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The circle centered at (2,-1) and with radius 4 intersects the circle centered at (2,6) and with radius sqrt{11} at two points A and B. Find (AB)^2.

 Jul 10, 2022
 #1
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+2

The equation of the circle with centre (h,k) is: \((x-h)^2+(y-k)^2=r^2\), where r is the radius of the circle.

So:

\((x-2)^2+(y+1)^2=16\) is the equation of the first circle.                 (1)

\((x-2)^2+(y-6)^2=11\) is the equation of the second circle.           (2)

If they intersect, then we need to solve these system of equations simultaneously.

From (1):

\((x-2)^2=16-(y+1)^2\)

Substitute this in (2), to get:

\(16-(y+1)^2+(y-6)^2=11\)   (Expand the brackets).

\(16-y^2-2y-1+y^2-12y+36=11\)

\(-14y=-40 \implies y=\frac{20}{7}\)

Next, from (1):

\((x-2)^2=16-(\frac{27}{7})^2 \implies x=\frac{\pm\sqrt{55}}{7}+2\)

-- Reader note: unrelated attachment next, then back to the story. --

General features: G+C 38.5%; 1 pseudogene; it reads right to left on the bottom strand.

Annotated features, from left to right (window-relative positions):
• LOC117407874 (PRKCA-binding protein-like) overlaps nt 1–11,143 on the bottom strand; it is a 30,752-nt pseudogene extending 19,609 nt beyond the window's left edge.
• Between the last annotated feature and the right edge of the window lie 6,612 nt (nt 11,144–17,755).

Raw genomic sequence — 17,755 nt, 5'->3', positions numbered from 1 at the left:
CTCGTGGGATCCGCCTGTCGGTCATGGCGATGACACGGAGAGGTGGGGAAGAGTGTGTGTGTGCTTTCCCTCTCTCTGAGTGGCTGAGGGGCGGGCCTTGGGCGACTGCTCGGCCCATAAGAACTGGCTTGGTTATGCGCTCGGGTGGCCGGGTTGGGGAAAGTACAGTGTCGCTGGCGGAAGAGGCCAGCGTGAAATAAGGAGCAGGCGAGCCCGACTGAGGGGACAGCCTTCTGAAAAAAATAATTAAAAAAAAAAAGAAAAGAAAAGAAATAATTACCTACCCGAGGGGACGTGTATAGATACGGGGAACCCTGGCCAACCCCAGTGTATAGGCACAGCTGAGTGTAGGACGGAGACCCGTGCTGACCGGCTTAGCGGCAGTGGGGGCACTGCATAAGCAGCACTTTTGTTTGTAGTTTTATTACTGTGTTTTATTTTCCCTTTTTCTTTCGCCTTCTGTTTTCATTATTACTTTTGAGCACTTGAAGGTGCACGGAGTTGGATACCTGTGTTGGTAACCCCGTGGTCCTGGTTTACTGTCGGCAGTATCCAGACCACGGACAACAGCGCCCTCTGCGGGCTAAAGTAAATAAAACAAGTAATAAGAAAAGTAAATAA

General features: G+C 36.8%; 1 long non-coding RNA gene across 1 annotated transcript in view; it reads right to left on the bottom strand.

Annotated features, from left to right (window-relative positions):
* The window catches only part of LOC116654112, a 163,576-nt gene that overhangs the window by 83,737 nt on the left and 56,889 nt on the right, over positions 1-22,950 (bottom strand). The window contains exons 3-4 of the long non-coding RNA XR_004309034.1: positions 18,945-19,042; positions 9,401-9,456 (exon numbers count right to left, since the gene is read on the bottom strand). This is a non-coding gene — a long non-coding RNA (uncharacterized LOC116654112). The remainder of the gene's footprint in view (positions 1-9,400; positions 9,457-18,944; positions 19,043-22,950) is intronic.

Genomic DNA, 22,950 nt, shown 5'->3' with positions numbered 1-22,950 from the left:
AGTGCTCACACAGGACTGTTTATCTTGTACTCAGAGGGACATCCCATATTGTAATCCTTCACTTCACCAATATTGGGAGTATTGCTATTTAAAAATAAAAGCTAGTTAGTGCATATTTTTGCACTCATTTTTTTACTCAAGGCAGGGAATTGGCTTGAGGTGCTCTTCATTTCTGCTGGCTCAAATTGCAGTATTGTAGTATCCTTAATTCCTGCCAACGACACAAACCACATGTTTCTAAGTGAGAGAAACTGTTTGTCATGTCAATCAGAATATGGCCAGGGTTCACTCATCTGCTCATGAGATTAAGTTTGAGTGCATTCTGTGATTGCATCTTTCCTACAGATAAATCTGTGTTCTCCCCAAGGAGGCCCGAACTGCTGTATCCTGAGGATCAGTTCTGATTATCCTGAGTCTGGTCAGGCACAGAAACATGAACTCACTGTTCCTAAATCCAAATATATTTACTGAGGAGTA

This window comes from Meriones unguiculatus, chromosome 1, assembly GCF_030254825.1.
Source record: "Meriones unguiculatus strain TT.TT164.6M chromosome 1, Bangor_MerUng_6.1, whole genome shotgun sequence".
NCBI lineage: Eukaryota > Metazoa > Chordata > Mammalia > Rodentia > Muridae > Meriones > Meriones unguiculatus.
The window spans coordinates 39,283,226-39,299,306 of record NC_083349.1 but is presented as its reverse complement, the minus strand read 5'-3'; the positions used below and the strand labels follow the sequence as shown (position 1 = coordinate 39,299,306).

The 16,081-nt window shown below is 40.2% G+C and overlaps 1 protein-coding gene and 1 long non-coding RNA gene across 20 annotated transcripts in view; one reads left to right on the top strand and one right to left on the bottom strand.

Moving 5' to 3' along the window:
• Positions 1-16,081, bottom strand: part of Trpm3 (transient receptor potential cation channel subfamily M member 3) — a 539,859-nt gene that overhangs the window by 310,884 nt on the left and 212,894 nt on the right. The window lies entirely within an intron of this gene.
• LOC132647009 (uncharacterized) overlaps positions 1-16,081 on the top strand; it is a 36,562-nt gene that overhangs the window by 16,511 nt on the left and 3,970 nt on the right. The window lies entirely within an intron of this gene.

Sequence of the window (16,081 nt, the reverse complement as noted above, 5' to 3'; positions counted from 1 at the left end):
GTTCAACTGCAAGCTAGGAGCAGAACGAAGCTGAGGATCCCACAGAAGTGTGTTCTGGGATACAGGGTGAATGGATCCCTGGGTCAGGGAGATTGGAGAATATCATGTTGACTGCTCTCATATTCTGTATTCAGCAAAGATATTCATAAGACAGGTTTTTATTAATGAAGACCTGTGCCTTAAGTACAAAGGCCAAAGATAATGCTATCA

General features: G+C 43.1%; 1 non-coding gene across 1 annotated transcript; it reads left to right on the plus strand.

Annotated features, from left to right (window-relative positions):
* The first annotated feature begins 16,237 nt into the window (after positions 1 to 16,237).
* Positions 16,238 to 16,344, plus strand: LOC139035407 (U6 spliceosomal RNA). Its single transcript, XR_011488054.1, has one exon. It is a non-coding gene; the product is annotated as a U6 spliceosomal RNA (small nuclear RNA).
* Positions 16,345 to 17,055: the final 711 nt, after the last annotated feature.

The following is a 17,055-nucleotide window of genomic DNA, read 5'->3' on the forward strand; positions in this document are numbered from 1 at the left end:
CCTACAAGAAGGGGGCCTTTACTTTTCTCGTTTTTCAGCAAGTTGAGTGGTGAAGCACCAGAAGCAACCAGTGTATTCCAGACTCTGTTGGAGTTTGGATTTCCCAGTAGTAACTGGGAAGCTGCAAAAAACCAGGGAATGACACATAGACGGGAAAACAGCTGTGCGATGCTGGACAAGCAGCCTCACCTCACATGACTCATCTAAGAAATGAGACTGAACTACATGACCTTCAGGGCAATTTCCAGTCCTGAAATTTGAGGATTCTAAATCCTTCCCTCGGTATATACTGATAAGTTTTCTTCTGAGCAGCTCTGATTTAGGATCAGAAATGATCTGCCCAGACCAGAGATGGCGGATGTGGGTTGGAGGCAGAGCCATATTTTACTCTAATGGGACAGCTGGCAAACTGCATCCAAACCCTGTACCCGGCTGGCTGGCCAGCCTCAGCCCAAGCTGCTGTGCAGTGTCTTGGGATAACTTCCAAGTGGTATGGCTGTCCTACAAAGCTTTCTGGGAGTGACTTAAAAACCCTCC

Hence the points are: \(A(\frac{\sqrt{55}}{7}+2,\frac{20}{7}) \text{,and } B(\frac{-\sqrt{55}}{7}+2,\frac{20}{7})\)

Then: \((AB)^2=((\frac{\sqrt{55}}{7}+2)-(\frac{-\sqrt{55}}{7}+2))^2+(\frac{20}{7}-\frac{20}{7})^2\)  

Therefore, \((AB)^2=(\frac{2\sqrt{55}}{7})^2=\frac{220}{49}\)

I hope this helps! :)

 Jul 10, 2022
 #4
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Like I said before, you should sign up! I can easily recognize you anywhere. So just sign up! You're really good!

nerdiest  Jul 10, 2022
 #5
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Thank you! Ok. I created an account :D. 

MathHelping  Jul 10, 2022
 #2
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+1

Nice Guest, very good explanation!wink

 Jul 10, 2022
 #3
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+1

Thank you :)!

Guest Jul 10, 2022

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